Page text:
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Affordable Healthcare Act in North Carolina Essay

Affordable healthcare coverage for all Americans was a challenge the government faced. The United States was the only developed country without national health care system in place for citizens. The government actively sought to provide affordable insurance while controlling escalating costs and improving quality care. Americans deserve to have an opportunity to prevent chronic illnesses before they transpire. The purpose of this paper is to discuss how the Affordable Healthcare Act impacted North Carolina, its impact on economics, and ethical implications. Impact of the Affordable Care Act on the Population

The Affordable Care Act made a positive impact on the lower class Americans in North Carolina. People without insurance are less likely to go to the doctor due to costs. As a result, urgent care or the emergency rooms end up being their plan of care. Americans without health insurance “have less access to effective clinical services including preventive care and, if sick or injured, are more likely to suffer poorer health outcomes, greater limitations in quality of life, and premature death” (Institute of Medicine, 2009, p. 49). In 2011, childless, nondisabled, nonelderly adults, unemployed or homeless could not qualify for Medicaid (Milstead, 2013). According to the case study figures one (2009) and two (2014) provided by Milstead (2013), there was an increase of 62% in children between the ages of 6-18 years that are currently receiving health care though the Affordable Care Act. There are several factors that may have contributed to the increase of enrollees such as simple requirements, pamphlets, websites, and healthcare professionals educated about the quality of care. This act will assist healthcare professionals in promoting primary prevention. This in turn, will assist in preventing advanced disease processes. Quality of care will improve with both the collaboration of an interdisciplinary team as well as preventative measures. Patients want fast and convenient access to quality care (White, 2011).

The Impact of economics on patient care

Economic status should not be a consideration when providing care. The wealthy can buy their way out of any approaches that limit choice or restrict access to what is judged more convenient and perhaps higher quality care (Knickman & Kovner, 2011). Even within the United States, expenditures on health care vary a great deal across communities and states with little to no difference in health outcomes. In essence, cost containment in health care will happen if we can figure out how to invest in healthy lifestyles in ways that lead to long-term financial and health returns (Knickman, 2011). Preventive care is the best way to reduce health care costs.

Relationship between patients’ quality care and cost

The Affordable Care Act will provide individuals with health insurance and reimbursement will be based on quality and volume of individuals a clinician treats (Siberman et al, 2011). Because of the Affordable Care Act, there should be an increase of competent clinicians to treat and prevent chronic diseases. In order to receive quality care, health care providers must make ethical decisions about care, not decisions based off how much care would cost.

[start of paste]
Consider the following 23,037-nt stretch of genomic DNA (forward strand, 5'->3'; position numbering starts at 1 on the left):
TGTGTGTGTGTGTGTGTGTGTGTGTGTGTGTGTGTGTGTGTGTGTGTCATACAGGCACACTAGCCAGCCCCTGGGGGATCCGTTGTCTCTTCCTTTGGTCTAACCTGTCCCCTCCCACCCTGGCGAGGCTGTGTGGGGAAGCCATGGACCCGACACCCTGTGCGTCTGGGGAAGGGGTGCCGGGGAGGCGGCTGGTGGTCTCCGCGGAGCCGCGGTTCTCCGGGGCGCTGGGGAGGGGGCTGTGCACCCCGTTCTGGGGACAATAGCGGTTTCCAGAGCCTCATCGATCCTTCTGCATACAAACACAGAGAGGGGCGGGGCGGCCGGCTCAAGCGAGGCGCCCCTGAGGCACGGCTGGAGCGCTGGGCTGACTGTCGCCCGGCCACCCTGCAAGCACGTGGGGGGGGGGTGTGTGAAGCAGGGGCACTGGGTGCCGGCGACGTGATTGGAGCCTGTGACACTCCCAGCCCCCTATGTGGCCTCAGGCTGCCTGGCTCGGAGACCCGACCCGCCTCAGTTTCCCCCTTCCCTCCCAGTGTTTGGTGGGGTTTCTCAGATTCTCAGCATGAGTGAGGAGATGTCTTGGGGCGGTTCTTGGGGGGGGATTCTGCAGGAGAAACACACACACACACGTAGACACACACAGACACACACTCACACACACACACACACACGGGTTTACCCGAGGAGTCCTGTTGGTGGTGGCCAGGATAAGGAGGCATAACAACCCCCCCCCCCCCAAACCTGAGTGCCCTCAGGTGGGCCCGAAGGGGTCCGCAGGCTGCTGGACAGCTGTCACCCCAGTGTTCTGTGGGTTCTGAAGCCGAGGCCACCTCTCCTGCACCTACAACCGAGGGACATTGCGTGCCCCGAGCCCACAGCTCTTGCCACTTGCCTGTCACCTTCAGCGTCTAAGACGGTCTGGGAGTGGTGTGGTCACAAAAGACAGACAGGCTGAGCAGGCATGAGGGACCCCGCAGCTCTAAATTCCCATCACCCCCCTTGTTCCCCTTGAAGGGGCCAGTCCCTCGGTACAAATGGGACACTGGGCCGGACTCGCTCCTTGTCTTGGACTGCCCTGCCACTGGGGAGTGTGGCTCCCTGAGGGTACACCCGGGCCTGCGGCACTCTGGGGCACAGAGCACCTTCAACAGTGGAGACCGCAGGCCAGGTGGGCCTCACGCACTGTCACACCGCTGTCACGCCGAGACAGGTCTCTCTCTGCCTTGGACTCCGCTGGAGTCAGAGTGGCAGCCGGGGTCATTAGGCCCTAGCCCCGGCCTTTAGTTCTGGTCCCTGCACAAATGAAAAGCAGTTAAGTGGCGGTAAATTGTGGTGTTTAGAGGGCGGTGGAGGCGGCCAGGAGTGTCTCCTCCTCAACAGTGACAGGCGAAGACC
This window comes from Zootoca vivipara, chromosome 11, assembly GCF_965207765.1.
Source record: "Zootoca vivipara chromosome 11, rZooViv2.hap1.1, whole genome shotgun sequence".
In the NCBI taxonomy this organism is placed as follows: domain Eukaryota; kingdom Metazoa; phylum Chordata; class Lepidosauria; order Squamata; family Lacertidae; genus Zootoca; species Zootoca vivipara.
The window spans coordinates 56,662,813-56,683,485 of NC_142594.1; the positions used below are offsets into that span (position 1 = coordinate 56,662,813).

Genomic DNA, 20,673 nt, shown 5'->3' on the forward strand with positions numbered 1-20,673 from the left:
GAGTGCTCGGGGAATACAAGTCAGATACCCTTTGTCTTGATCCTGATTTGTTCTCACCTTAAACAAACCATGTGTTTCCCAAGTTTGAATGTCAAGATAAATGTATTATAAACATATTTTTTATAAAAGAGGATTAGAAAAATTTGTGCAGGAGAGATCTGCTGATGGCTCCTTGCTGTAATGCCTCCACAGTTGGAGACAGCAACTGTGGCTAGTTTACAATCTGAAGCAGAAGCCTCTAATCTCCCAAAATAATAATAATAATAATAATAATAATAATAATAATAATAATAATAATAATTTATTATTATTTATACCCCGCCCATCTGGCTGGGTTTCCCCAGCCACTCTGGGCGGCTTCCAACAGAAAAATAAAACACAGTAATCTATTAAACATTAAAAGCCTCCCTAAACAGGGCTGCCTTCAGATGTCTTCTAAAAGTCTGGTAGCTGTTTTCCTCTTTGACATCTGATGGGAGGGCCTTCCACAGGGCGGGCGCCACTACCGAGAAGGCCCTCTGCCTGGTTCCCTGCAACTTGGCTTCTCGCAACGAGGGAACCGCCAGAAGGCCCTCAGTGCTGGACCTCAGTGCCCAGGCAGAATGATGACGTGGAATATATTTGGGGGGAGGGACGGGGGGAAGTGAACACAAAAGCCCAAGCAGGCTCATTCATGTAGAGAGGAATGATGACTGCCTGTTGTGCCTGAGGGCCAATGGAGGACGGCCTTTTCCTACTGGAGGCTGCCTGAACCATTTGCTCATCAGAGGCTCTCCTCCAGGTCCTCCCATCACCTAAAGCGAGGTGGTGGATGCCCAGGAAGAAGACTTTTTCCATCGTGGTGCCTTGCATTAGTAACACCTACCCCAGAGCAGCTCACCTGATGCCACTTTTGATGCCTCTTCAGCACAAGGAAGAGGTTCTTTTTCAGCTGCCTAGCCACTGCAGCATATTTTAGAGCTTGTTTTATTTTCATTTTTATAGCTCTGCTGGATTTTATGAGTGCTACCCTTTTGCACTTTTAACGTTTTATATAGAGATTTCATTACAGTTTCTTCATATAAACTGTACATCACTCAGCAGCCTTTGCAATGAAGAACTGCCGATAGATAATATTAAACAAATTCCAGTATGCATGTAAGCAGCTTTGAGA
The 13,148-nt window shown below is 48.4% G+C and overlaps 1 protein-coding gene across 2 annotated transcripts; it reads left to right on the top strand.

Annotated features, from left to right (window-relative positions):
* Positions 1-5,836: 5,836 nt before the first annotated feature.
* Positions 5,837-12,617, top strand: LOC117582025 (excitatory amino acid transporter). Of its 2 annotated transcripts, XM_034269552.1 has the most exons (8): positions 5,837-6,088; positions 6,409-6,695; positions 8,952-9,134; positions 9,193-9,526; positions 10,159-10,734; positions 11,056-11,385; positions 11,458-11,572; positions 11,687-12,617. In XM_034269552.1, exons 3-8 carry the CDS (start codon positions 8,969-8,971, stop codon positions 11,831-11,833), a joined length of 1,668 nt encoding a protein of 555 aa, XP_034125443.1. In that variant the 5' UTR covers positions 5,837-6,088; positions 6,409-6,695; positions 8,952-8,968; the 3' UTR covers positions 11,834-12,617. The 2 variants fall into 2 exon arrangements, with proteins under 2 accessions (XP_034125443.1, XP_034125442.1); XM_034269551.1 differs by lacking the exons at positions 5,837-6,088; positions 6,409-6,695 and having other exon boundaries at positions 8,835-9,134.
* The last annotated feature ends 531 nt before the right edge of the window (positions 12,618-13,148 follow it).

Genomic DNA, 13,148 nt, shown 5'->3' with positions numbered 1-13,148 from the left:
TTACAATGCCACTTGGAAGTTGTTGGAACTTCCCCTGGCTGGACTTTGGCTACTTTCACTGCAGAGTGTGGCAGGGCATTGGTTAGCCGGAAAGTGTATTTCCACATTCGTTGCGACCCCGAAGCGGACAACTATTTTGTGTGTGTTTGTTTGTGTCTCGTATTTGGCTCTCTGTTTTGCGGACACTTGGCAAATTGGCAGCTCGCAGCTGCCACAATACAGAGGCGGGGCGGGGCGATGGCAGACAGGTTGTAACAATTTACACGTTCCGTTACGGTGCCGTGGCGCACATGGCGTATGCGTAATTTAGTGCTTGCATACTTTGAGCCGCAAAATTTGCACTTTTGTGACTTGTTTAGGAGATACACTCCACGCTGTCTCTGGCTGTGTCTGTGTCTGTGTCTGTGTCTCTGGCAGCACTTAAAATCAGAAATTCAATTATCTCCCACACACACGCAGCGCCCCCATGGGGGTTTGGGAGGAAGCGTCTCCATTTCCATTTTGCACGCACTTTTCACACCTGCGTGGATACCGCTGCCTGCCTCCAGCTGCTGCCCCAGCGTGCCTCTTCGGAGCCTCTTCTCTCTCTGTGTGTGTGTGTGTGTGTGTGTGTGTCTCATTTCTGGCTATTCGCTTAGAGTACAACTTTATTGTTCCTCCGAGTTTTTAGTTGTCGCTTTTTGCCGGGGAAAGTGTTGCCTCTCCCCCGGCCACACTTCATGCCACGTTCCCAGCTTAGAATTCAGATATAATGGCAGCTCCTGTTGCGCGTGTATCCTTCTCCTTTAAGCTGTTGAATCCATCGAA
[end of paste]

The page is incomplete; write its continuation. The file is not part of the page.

Ethical implications of the act for organization and patient Ethical decision making involves explicit questions that should be answered in order to decide whether the proposed action is good or morally correct. Ethics applies to the determination of right and wrong in how people relate to one another. It is essential that all clinicians have ethics in mind when determining care. The education of professionals is included in the Affordable Care Act in hopes to increase quality of care, access, and treatment of patients (Kohlenberg, 2011). Clinicians should make appropriate decisions when ordering diagnostic tests to make sure they are not wasting the organization’s money yet still providing exceptional care.

Conclusion

The government actively sought to provide affordable insurance while controlling escalating costs and improving quality care. The Affordable Care Act made a positive impact on the lower class Americans in North Carolina. Economic status should not be a consideration when providing care. The Affordable Care Act will provide individuals with health insurance and reimbursement will be based on quality and volume of individuals a clinician treats (Siberman et al, 2011). In order to receive quality care, health care providers must make ethical decisions about care, not decisions based off how much care would cost. It is essential that all clinicians have ethics in mind when determining care. In the end, patients want fast and convenient access to quality care (White, 2011).

Reference
Institute of Medicine.(2009). Uninsured Americans. In A. Kovner & J. Knickman. Jonas & Kovner’s Health Care Delivery in the United States. Springer Publishing Company, LLC. Laureate Education, Inc. Knickman, J. & Kovner, A. (2009). The Future of Health Care Delivery in the United States. Springer Publishing Company, LLC. Laureate Education, Inc. Kohlenberg, E. (2011). Contribution of nursing education programs to the implementation of the Affordable Care Act in North Carolina. North Carolina Medical Journal, 72(4), 289-292. Siberman, P. (2011). Implementation of the Affordable Care Act in North Carolina. North Carolina Medical Journal, 72(2), 155-159. White, H. (2011). What is Cost, Anyway? In A. Kovner & J. Knickman. Jonas & Kovner’s Health Care Delivery in the United States. Springer Publishing Company, LLC. Laureate Education, Inc.


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